When people think about software as a service, they tend to think of the application that they interact with in their web browser. Every bit as important as the application, though, are the servers, virtual networks, load balancers, cloud storage, and other resources that the application depends on.
Like software applications, infrastructure evolves over time. Servers must be scaled and new types of resources added as a company grows. When you have only a few servers to manage, you can sometimes get away with spinning up new resources by hand. This quickly becomes infeasible though, and automation is needed to make scaling possible.
Terraform is a tool that allows you to specify your infrastructure as code and automates the process of creating and manipulating infrastructure. You specify resources using a declarative syntax and Terraform takes care of creating your infrastructure by talking to your cloud provider’s API. Terraform offers many advantages over managing infrastructure manually, as we’ll see in the rest of this blog post. At Appsembler, we use Terraform to manage infrastructure for deployments of both Open edX and Virtual Labs.
The greatest advantage of using Terraform is automating the provisioning of new servers and other resources. This both saves time and reduces the possibility of human error. For each new customer deployment, we override a handful of variables in our Terraform configuration and run Terraform. First, the `terraform plan` command is used to construct a deployment plan. In the plan, Terraform tells us exactly which resources will be modified so that we don’t accidentally perform destructive operations. Next, the `terraform apply` command is run to execute the plan and create the infrastructure on our cloud provider. Terraform finishes executing in a matter of minutes and we have all the infrastructure needed to support the application.
Consistency and repeatability
Using Terraform allows us to specify our infrastructure as code. As with any other code, we can use version control and track changes over time. Infrastructure specified by code also enforces consistency across all our deployments in everything from naming conventions to machine specs to architecture. For each new deployment, we can ensure that it’s nearly identical to the last. Greater uniformity also makes it easier to build tooling around Terraform that allows for a smoother deployment process.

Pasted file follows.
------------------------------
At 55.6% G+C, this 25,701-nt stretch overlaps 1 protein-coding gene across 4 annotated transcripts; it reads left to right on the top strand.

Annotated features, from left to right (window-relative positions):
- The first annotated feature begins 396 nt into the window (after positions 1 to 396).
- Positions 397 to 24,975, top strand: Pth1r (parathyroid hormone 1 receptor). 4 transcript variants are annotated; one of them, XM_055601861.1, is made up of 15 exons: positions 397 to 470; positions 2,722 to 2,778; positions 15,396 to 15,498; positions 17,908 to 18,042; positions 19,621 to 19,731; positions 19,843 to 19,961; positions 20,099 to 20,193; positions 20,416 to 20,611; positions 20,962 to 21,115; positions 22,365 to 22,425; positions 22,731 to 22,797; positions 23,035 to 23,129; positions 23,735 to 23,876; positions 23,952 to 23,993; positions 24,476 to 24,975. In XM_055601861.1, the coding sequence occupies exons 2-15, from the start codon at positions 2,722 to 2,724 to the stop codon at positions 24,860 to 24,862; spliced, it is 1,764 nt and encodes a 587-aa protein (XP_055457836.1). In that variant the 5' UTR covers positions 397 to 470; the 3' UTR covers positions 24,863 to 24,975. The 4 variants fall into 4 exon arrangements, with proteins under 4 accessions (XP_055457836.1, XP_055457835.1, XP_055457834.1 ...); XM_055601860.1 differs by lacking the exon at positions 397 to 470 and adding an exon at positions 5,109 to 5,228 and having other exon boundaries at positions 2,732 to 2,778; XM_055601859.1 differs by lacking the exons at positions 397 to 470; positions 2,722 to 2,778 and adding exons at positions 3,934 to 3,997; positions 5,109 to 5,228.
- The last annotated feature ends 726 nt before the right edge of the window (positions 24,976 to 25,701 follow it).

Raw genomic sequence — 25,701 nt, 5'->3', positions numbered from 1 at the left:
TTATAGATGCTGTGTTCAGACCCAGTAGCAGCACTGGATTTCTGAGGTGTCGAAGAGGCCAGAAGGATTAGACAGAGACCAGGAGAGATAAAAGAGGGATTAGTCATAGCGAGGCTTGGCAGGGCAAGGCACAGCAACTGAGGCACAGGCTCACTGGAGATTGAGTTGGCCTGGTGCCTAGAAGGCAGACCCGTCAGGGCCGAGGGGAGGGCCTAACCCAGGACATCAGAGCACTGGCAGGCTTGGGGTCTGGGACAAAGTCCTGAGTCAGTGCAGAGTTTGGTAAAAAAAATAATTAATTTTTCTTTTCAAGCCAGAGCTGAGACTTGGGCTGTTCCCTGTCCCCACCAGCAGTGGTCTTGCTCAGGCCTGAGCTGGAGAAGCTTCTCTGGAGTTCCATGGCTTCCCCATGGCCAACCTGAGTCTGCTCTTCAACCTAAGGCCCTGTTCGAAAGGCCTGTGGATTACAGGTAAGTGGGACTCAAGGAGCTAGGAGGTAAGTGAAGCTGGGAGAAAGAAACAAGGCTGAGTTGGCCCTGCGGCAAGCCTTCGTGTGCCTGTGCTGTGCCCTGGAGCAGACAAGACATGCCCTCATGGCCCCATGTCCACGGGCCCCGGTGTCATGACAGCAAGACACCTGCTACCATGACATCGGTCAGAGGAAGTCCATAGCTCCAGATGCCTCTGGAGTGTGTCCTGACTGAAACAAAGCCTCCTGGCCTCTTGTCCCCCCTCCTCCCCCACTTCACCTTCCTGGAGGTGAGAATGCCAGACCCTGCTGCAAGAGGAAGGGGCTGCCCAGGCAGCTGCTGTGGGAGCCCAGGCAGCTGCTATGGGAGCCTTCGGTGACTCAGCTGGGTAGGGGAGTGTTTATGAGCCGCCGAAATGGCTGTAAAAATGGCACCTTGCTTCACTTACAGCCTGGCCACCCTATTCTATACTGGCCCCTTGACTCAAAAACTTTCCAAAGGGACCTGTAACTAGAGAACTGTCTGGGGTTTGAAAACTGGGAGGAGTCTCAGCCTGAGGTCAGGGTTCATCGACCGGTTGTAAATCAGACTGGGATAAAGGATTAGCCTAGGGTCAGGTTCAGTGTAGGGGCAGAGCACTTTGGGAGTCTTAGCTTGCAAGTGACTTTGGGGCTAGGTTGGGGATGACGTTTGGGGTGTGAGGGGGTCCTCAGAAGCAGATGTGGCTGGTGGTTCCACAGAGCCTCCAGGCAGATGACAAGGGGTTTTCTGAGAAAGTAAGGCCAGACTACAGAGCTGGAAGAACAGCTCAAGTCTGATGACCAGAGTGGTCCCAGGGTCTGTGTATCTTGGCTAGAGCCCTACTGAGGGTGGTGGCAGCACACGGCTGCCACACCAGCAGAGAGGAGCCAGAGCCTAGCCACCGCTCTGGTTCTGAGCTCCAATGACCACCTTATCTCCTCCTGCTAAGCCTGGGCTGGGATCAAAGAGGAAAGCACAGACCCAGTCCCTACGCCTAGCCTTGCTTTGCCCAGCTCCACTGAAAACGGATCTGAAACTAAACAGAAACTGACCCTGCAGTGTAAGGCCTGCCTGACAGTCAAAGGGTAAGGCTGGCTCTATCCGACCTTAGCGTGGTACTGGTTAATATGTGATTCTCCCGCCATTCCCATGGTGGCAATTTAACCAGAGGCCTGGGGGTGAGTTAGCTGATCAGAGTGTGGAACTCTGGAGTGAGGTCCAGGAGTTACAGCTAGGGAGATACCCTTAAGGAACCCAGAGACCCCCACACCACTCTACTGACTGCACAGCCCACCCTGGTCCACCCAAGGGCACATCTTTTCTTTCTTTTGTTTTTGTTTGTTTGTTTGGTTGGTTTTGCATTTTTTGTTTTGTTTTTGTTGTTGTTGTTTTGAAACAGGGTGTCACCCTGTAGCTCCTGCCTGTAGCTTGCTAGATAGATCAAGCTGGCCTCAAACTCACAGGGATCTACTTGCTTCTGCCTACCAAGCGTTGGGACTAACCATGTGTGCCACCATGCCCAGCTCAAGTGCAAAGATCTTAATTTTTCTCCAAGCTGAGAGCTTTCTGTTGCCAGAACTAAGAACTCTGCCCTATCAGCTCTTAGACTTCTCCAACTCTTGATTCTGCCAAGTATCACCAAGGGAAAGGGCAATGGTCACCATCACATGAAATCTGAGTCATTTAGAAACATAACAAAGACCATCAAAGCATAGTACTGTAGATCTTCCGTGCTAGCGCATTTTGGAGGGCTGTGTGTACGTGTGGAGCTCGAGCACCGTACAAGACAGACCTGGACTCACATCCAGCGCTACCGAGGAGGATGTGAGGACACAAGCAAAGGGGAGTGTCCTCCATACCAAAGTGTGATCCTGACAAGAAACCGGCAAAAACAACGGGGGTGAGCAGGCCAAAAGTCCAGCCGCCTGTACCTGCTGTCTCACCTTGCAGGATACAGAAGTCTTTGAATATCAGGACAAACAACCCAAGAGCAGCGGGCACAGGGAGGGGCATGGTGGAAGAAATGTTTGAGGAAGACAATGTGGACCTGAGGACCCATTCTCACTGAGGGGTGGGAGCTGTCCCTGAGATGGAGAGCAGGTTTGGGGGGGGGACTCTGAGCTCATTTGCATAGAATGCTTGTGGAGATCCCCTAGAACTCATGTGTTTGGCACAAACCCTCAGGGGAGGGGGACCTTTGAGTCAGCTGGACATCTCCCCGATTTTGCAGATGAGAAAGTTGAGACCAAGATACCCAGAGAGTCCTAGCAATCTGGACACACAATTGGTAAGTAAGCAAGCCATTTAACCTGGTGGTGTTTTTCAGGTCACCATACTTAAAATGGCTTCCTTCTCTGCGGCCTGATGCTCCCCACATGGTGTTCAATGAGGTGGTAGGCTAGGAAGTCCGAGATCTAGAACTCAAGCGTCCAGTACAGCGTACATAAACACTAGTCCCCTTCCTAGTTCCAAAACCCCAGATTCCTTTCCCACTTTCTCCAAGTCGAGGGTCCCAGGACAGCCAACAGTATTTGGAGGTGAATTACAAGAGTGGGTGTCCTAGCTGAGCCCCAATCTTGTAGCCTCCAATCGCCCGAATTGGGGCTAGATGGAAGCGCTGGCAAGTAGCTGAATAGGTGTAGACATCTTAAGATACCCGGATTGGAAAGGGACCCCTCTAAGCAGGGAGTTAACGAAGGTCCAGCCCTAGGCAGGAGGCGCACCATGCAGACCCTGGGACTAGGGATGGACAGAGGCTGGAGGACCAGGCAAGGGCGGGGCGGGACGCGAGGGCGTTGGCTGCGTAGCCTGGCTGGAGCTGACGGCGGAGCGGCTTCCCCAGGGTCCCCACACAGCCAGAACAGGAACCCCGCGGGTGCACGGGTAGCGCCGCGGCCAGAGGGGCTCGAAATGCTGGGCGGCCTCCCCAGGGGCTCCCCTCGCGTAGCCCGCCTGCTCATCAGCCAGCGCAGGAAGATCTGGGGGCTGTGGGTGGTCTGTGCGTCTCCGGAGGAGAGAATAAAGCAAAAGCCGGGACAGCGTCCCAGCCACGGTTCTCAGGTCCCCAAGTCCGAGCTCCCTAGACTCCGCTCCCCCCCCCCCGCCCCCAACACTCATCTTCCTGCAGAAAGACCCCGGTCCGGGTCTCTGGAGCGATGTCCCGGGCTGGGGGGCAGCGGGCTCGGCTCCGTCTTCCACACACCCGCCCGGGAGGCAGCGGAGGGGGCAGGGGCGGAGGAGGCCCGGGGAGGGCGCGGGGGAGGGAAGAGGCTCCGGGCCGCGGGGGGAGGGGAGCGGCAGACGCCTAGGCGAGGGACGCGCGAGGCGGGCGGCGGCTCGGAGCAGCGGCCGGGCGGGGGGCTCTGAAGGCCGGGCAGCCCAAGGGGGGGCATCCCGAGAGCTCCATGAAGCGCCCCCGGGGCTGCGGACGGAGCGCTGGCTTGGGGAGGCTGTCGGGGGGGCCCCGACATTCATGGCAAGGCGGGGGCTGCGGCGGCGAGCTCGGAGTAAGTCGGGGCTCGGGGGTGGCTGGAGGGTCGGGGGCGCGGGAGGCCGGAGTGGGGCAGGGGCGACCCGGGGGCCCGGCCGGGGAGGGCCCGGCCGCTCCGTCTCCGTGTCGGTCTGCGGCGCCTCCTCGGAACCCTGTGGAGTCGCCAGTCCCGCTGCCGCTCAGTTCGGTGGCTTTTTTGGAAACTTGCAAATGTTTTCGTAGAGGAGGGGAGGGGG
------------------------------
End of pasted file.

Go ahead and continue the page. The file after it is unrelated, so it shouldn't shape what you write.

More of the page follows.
Consistency across deployments is also important for day-to-day maintenance. There was once a time when many of our deployments looked different, causing headaches for engineers. When a problem arose, it was difficult to know where to begin looking. Since we began using Terraform to standardize deployments, we don’t have to waste time figuring out how a deployment is set up before digging into an issue.
Provisioning resources with Terraform ensures that our infrastructure-level security policies are enforced. We no longer have to worry about the human error that inevitably comes with manual configuration. The Terraform providers for Google Compute Engine, AWS, and Azure support firewall rules and security groups. We simply have to specify which ports we want to expose and Terraform ensures that the corresponding rules are created. We can also enforce access controls for storage buckets using Terraform.
Using Terraform to specify infrastructure as code has been a huge productivity boost for us. We can create deployments for new customers much more quickly and with more consistency than before. Better consistency allows for not only a smoother deployment process, but also easier maintenance. With codified infrastructure, we can be confident that our infrastructure-level security policies are enforced and are not prone to human error during configuration.